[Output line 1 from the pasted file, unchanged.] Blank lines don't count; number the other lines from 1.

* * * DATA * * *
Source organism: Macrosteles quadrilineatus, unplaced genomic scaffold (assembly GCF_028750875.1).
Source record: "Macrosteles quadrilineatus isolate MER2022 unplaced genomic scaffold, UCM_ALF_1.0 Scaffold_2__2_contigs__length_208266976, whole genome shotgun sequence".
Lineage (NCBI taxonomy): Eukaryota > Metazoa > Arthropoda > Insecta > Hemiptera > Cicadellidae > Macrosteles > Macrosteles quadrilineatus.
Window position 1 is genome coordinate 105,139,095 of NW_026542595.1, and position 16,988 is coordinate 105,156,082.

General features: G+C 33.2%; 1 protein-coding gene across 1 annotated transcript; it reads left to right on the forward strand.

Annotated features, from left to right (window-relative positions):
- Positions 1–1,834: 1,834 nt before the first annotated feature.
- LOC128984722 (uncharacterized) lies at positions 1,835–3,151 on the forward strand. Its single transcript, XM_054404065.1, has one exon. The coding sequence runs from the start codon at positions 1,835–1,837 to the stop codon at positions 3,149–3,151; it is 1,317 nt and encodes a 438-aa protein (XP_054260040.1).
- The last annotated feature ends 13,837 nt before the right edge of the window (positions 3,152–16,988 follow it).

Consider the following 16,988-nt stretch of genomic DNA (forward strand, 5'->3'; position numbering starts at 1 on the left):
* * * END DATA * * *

Source organism: Macrosteles quadrilineatus, unplaced genomic scaffold (assembly GCF_028750875.1).